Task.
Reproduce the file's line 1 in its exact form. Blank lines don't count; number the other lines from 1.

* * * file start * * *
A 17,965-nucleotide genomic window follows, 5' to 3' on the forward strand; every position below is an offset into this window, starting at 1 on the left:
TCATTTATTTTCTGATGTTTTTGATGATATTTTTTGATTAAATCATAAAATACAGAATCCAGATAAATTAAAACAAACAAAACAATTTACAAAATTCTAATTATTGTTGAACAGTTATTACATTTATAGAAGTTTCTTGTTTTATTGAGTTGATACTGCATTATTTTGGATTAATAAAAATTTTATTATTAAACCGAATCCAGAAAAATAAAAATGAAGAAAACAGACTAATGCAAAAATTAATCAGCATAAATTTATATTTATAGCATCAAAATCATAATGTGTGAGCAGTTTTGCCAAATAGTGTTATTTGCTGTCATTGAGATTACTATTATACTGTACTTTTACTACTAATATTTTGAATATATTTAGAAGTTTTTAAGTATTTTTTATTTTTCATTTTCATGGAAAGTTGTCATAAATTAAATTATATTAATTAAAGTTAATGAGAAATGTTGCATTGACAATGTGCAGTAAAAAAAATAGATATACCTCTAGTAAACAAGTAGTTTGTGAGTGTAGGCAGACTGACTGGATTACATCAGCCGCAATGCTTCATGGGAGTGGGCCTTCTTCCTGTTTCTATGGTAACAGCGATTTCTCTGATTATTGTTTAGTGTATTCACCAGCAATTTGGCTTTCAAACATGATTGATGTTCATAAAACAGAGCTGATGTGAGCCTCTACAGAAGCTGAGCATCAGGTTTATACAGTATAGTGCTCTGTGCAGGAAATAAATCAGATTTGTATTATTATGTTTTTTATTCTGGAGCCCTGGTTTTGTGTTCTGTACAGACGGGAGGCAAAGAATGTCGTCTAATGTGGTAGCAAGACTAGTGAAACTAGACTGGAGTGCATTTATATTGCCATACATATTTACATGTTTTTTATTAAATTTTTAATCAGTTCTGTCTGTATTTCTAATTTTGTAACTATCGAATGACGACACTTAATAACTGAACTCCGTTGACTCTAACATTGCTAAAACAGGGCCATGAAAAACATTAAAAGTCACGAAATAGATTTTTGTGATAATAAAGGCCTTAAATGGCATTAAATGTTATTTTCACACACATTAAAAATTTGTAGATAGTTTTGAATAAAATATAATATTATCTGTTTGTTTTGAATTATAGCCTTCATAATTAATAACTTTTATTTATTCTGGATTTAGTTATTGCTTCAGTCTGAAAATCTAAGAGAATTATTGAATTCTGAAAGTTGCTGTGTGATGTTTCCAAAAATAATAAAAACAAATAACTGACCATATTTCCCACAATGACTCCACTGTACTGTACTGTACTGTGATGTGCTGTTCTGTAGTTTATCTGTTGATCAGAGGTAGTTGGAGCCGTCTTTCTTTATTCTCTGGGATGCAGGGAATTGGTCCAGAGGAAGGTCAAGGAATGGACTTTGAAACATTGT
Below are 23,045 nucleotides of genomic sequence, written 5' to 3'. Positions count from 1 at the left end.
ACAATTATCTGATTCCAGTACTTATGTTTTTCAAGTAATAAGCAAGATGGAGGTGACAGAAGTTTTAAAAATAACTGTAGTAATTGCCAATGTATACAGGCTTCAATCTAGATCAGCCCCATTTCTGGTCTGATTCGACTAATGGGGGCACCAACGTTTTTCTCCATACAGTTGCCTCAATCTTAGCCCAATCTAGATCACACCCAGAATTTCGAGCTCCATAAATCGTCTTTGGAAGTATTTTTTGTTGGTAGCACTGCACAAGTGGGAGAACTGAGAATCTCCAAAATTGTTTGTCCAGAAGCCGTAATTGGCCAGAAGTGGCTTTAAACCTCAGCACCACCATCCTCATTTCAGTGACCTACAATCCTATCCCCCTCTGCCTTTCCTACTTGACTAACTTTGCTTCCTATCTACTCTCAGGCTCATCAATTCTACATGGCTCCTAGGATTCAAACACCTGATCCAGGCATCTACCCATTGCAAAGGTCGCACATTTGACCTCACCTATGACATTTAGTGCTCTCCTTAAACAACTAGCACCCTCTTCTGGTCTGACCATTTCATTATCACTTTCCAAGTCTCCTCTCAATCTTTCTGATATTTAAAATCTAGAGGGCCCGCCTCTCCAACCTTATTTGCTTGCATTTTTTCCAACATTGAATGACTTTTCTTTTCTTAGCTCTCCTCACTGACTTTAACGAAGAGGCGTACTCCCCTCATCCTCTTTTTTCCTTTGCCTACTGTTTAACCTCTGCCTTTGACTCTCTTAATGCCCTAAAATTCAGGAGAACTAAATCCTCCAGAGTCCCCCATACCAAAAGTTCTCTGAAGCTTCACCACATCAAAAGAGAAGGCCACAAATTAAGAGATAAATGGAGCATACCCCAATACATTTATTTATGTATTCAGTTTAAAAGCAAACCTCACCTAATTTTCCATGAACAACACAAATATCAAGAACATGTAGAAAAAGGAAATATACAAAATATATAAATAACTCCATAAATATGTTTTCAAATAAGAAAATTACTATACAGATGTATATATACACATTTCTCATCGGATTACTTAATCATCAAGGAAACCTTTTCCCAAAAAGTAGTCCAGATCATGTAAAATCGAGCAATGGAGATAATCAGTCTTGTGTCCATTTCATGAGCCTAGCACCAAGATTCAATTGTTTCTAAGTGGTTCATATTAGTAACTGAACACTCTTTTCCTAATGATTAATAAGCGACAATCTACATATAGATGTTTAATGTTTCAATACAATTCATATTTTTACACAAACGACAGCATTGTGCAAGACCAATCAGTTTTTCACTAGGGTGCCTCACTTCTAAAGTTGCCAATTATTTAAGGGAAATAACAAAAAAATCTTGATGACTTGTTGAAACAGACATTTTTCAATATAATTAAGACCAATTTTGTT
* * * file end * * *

A 17,965-nucleotide genomic window follows, 5' to 3' on the forward strand; every position below is an offset into this window, starting at 1 on the left: